Buddhist Compassion Relief Tzu Chi Foundation

Mar 06th
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Home Our Volunteers Stories The Eco Duo - Neighbors and friends

The Eco Duo - Neighbors and friends

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The Eco Duo
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Neighbors and friends
Qu and Wu met as neighbors; they both lived in Zuoying, Kaohsiung, in the largest housing community for naval personnel in southern Taiwan. They had seen each other around long before they officially met.

"I thought Su-min was stuck-up, because she rarely responded to me when I said 'hi' to her," Wu said. "Only later did I realize that she couldn't see."

Likewise, Qu did not initially think highly of Wu. Qu thought she wasn't a good mother because she never stayed at the poolside to accompany her child during swimming lessons. When the two finally got to know each other better, Qu, a straight talker, asked Wu the reason. In lieu of an answer, Wu took Qu's hand and guided it to touch her legs and back. Qu then realized that Wu's legs were atrophied and her back severely hunched—and that was why Wu never opted to stay by the pool. It was then that they began to empathize with each other.

Typical of the people in her hometown region, Qu wasn't hesitant to speak her mind. Wu, on the other hand, was more reserved. Not until Qu had talked and lightened up their conversation did Wu begin to tell her story.

Wu said that she, of the same age as Qu, was born in 1959, a time when Taiwan was mired in a polio epidemic. Wu was infected when she was about two years old. The disease left her body deformed and crippled. She dreaded school because her schoolmates called her names. They even threw stones at her. Because of that, and also because commuting was not easy for her, she refused to continue school after she had graduated from elementary school. "Only recently did I learn that I was a victim of what is now called campus bullying," she said, referring to some recent high-profile cases of bullying in schools.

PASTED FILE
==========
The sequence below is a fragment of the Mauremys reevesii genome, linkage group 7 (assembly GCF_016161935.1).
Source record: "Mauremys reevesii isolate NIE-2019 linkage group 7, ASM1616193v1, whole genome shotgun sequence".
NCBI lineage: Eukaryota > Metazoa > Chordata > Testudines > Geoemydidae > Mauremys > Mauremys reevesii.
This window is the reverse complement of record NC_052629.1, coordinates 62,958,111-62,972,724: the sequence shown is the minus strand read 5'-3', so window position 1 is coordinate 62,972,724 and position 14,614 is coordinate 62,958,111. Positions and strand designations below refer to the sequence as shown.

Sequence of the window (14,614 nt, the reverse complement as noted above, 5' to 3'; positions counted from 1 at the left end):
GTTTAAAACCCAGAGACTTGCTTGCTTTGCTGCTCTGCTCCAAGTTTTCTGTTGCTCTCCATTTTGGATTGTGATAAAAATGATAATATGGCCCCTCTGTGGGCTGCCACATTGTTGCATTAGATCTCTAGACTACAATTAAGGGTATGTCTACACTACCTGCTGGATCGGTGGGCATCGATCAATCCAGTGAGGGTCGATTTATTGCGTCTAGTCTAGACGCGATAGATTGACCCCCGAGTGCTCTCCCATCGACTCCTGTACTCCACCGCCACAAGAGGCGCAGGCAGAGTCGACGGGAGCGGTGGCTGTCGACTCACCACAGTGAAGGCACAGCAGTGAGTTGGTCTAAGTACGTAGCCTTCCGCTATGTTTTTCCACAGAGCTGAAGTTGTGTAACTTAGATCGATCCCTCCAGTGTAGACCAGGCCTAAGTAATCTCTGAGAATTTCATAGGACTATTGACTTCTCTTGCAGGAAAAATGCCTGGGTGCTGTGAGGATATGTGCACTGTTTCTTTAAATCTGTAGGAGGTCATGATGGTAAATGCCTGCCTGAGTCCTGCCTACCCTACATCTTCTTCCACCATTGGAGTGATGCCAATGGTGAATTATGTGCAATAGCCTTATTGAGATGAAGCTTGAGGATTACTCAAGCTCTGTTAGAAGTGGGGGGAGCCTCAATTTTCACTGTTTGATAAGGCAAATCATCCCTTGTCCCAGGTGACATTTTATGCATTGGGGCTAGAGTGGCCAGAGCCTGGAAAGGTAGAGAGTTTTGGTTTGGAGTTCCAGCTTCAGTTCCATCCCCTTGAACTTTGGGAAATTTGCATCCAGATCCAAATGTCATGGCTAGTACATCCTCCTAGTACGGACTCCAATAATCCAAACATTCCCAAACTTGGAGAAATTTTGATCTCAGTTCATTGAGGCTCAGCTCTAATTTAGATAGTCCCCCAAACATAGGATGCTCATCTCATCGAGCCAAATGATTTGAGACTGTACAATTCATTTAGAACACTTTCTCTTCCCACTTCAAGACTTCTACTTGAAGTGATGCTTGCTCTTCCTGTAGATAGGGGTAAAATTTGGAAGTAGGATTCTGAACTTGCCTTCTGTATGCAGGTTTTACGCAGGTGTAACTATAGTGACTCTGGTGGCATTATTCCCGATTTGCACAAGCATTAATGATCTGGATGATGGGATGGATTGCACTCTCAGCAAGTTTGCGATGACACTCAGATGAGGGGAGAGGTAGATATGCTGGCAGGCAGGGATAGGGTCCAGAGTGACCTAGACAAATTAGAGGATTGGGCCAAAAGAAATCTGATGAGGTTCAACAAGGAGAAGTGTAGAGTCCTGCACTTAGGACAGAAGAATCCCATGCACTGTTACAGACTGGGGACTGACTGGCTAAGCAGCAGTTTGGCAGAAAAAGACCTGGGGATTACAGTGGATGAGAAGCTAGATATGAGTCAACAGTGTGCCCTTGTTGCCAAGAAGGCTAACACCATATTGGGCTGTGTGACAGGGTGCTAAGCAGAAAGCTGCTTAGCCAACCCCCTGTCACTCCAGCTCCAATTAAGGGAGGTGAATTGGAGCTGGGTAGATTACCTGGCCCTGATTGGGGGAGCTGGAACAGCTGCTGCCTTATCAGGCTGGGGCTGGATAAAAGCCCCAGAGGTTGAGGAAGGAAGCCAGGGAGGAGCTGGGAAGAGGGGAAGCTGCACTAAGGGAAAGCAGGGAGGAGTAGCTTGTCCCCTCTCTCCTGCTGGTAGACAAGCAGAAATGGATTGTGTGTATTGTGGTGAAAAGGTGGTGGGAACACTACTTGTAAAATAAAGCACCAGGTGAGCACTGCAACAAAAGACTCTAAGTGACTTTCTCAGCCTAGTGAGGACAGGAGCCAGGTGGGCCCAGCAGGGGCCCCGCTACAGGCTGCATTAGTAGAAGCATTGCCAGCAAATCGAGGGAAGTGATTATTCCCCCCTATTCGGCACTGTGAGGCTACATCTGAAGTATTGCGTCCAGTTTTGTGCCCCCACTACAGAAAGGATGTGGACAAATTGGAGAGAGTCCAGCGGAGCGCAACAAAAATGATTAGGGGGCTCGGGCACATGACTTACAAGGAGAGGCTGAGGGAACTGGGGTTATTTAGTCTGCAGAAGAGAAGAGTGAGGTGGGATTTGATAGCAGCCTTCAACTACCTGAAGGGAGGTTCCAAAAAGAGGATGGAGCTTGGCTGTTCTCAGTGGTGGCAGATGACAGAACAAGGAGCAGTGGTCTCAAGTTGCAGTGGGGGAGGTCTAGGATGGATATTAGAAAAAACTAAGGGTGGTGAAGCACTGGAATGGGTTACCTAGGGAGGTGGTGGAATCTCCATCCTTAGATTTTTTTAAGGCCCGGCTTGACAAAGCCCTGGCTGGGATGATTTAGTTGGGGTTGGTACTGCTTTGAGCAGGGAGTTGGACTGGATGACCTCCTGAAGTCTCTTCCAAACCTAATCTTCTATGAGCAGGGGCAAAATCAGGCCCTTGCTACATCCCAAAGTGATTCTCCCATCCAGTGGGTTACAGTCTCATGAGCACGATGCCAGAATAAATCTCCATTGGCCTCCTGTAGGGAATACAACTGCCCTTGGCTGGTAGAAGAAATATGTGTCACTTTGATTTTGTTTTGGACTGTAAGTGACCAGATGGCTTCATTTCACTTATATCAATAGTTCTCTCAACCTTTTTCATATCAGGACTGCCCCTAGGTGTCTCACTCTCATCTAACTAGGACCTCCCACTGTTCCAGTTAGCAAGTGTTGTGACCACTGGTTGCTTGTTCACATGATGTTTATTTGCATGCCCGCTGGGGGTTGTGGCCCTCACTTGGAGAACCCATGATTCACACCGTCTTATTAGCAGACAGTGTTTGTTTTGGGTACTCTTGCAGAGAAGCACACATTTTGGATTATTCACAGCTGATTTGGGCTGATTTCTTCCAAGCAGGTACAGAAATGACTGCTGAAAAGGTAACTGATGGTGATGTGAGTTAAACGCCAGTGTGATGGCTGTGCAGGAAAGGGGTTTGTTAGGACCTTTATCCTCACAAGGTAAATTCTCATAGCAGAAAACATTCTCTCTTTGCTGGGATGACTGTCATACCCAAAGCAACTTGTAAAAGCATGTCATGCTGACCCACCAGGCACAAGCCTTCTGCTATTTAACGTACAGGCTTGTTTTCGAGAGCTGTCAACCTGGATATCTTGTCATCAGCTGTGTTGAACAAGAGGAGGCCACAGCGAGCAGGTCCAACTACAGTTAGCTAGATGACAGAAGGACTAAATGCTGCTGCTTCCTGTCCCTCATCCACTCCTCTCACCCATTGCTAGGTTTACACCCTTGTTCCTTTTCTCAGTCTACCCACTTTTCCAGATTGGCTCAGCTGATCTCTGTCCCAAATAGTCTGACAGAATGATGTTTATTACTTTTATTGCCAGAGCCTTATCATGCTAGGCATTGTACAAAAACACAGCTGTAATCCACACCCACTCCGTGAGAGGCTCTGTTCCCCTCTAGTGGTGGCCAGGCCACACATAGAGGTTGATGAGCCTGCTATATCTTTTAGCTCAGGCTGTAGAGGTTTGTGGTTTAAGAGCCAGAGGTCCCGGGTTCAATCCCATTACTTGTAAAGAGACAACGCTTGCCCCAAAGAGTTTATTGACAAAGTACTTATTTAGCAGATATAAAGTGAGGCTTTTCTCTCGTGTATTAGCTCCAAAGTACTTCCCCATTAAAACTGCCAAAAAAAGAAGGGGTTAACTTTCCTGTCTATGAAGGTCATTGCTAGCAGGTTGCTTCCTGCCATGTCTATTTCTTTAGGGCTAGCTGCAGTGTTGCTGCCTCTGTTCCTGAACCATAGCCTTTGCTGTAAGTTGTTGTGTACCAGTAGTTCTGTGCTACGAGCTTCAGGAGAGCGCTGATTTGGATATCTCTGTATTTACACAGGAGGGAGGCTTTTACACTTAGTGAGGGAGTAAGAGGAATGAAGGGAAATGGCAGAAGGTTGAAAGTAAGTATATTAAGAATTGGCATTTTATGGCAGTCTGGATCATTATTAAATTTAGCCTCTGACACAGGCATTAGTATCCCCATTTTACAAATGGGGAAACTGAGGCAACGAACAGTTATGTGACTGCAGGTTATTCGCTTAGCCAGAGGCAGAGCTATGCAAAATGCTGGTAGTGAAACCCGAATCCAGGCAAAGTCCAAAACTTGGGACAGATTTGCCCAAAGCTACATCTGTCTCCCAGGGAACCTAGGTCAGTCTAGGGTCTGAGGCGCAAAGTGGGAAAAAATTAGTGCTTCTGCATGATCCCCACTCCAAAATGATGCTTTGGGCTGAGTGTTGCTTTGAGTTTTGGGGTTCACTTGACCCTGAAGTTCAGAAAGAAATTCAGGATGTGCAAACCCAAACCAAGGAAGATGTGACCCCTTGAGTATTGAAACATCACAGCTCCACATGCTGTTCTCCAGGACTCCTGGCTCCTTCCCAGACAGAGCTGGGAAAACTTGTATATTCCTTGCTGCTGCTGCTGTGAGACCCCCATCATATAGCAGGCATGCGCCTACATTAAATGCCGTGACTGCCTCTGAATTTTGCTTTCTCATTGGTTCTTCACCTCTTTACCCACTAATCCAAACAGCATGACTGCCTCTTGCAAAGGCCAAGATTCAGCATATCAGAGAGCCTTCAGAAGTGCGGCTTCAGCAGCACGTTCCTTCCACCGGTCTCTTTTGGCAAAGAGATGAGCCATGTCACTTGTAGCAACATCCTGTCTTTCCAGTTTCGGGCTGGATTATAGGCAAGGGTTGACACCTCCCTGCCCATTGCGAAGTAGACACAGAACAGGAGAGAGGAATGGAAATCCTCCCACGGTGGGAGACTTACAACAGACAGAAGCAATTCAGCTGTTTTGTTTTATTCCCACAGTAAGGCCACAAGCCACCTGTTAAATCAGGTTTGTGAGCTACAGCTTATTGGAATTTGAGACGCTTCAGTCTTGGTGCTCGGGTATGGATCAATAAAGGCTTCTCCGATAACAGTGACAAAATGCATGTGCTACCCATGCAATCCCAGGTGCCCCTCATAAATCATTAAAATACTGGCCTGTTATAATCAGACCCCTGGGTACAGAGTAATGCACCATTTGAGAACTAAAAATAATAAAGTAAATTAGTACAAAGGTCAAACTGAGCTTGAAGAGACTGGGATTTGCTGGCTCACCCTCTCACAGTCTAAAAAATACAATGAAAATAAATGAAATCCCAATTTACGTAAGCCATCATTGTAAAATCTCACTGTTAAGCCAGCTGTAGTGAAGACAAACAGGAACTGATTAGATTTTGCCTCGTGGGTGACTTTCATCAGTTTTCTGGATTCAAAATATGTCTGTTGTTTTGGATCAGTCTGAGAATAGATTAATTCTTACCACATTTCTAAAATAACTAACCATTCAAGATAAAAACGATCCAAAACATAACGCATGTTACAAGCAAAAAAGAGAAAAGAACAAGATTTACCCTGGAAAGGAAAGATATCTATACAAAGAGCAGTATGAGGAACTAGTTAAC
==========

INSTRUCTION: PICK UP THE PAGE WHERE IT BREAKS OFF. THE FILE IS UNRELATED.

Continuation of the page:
As she talked about her past, she occasionally broke off and alerted Qu, who was folding and piling up newspapers, to some details that a blind person could miss. It would have been much easier for Wu to talk to me in Taiwanese, her mother tongue, but she insisted on using Mandarin to ensure that Qu could understand her.

There is a song by Xiao Huang-qi (蕭煌奇), a sight-impaired Taiwanese singer, called "You Are My Eyes," that might capture something of how Qu relies on Wu:

You are my eyes, helping me perceive the changing seasons.
You are my eyes, taking me in and out of crowds.
You are my eyes, reading me seas of books.
Because you are my eyes,
I see the world right in front of my eyes.

Wu may not read Qu seas of books, and she may not help her perceive the beauty of the changing seasons, but she does lead her through crowds and open her world by taking her to do recycling, which she still does three days a week.

"Su-min had no idea what recycling was when I first invited her to participate," Wu said. "She also had a great sense of insecurity due to her lack of sight. She wasn't too keen on going at first." But Wu kept encouraging her, and curiosity and a drive to learn new things helped Qu to take the first step forward. She finally agreed to give recycling a try.

It is not particularly easy for either of them to move around by herself, but together they get around better. Wu leads the way, and Qu helps to steady her.


" Because seeing virtue in others is in itself a virtue, in appreciating others, we in fact dignify ourselves. "
Jing-Si Aphorism

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